Unilever is considering a higher offer for GlaxoSmithKline's consumer health business, despite its £50 billion ($68.4bn) offer being rejected at the weekend.
London-based Unilever said on Monday that GSK’s consumer healthcare unit – which produces Sensodyne toothpaste and Emergen-C vitamin supplement – was a “strong strategic fit” for its brand, which makes Lifebuoy and Dove soap.
"The acquisition would create scale and a growth platform for the combined portfolio in the US, China and India, with further opportunities in other emerging markets," it said.
Marmite maker Unilever is promising to overhaul its structure and plans to sell slow-growth brands as it looks to make a higher offer for GlaxoSmithKline consumer unit.
Unilever said on Monday that it will announce the restructuring later this month. The disclosure came after GSK said at the weekend that it had rejected three offers from the consumer products company for a bundle of brands, including Advil painkiller and Sensodyne toothpaste.
GSK said on Saturday that Unilever’s offer "fundamentally undervalued" the business, and announced that it would stick to its plan of listing the business this year.
GSK shares jumped 5 per cent in early trading on Monday. The company’s consumer business, in which US drugs company Pfizer owns a 32 per cent stake, has annual sales of about £10 billion.
Meanwhile, Unilever's stock slid 6.5 per cent to touch March 2020 lows after it signalled it would continue to pursue the deal.
"The negative share price reaction probably reflects investor fears that Unilever is going to come back with a higher offer and, potentially, pay too much," said Russ Mould, investment director at AJ Bell.
"Unilever’s actions effectively fire the starting gun for a bid war for the consumer goods unit. Nestle could be interested, so too will private equity."
Mr Mould said Unilever is bidding for the unit "because it needs to inject some excitement into its business", having recently disappointed with sales and profit margins.
GSK has been planning to spin off its consumer brands but shareholders such as Elliott Investment Management have been pushing chief executive Emma Walmsley to consider a sale instead.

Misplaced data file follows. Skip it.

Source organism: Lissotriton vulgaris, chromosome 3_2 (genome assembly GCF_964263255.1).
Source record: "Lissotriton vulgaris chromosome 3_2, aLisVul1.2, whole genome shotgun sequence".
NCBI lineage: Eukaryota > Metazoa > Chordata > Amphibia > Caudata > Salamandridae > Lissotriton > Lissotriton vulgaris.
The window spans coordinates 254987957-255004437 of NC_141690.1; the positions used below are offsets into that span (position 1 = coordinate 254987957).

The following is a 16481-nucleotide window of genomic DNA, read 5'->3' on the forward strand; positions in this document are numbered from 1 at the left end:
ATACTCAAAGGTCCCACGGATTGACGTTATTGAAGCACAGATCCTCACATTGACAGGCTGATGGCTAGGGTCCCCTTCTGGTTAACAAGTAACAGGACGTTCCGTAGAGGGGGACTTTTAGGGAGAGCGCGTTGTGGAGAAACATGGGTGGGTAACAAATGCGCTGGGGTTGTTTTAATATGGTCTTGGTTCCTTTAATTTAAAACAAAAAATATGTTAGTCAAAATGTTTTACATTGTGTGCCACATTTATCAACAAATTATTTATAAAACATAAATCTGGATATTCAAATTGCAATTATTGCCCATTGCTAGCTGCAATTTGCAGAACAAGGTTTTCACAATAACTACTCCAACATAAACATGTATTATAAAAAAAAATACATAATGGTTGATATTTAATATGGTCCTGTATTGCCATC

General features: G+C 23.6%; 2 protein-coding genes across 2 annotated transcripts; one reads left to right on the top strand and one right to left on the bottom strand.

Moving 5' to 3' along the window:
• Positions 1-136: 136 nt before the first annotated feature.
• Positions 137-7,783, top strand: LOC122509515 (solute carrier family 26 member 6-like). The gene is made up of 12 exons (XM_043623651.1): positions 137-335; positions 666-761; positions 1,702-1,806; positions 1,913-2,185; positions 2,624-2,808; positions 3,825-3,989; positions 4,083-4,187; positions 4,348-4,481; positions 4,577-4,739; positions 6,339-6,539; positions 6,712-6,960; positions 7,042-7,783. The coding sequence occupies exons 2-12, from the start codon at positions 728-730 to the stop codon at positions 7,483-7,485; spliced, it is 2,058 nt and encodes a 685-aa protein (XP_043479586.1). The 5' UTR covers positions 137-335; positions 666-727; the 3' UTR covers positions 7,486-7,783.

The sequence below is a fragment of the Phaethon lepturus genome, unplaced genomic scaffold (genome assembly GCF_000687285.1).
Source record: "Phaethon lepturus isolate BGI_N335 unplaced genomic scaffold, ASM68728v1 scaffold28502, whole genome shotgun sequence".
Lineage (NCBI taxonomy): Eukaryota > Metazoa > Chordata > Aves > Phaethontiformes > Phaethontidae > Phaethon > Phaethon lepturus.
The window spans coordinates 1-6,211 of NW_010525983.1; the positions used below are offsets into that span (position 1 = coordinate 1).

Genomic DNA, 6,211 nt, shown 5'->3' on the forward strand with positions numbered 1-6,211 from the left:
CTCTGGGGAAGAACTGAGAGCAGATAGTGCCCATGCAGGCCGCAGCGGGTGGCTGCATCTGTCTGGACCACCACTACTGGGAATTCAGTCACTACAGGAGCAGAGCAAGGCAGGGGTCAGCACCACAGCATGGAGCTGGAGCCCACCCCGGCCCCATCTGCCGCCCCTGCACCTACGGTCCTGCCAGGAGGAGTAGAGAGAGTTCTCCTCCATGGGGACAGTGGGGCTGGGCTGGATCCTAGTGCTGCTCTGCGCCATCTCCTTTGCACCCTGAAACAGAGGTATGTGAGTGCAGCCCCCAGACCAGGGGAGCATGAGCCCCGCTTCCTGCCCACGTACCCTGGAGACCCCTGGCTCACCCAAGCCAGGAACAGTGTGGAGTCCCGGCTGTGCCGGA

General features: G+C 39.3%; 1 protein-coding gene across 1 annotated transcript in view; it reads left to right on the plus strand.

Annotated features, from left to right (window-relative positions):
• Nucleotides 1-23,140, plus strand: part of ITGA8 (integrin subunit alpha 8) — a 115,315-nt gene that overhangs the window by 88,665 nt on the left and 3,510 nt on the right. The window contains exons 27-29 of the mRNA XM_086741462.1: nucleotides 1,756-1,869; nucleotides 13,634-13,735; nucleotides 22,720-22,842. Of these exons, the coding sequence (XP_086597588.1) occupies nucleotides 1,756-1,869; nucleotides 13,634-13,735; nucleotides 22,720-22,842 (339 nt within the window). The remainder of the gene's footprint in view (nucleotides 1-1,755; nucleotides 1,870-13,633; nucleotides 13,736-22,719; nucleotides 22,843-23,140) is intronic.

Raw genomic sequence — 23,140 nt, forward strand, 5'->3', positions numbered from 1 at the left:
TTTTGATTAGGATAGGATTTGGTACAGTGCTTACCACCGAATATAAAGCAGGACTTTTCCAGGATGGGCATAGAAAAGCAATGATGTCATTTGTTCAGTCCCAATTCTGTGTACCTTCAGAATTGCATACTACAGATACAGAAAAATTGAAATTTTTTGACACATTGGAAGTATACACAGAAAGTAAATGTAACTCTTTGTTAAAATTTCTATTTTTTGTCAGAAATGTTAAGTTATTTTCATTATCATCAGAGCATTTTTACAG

The drug maker said at the weekend that it is sticking with plans to spin off the portfolio.
“This really is a Marmite situation for GlaxoSmithKline’s shareholders – they are either hoping for a quick return now through a sale or better returns in the future through the planned demerger," Mr Mould said.
“GlaxoSmithKline chief executive Emma Walmsley would be delighted if someone came and paid top dollar for the unit, as she has been under pressure from investors to deliver some good news for a long time."
Demergers can be beneficial as management are able to run the business with more freedom, Mr Mould said, rather than simply being a division of a bigger company and having to follow group protocol.
"Therefore, the consumer goods arm could be worth a lot more in time, if allowed to forge its own path as a stand-alone business and potentially enjoy a stock market re-rating," he said.
If Unilever secures the deal, it would also be the company’s biggest transaction, advancing chief executive Alan Jope’s ambition to execute bigger and bolder acquisitions to reshape the company’s roster of labels.
“This is not about Unilever going from a £100bn company to a £150bn [business] as there will be portfolio rotation,” Mr Jope said on Monday.
“We are looking for competitive, responsible growth and don’t conflate this activity with a defensive mindset.”
Shortly after taking the helm in 2019, Mr Jope signalled that the company was ready to progress past the takeover strategy of former chief executive Paul Polman, who had focused on incremental deals in fast-growing sectors such as male grooming and home care.
Mr Jope’s three-year tenure has been mired in distractions and misfires that have held back the company’s stock.
Fundsmith founder Terry Smith, one of Unilever’s top 15 shareholders, said last week that the company had “lost the plot” by focusing on burnishing its sustainability credentials at the expense of financial performance.
Separately, the owners of British supermarket Asda, the billionaire Issa brothers, are considering a multibillion pound takeover of UK pharmacy chain Boots – reportedly worth as much as £10bn.
The brothers, Mohsin and Zuber, have held early stage talks over the possibility of adding Boots to their portfolio, joining a race to snap up the chain's 2,200 UK shops. Bain Capital and CVC Capital Partners are also considering a joint bid.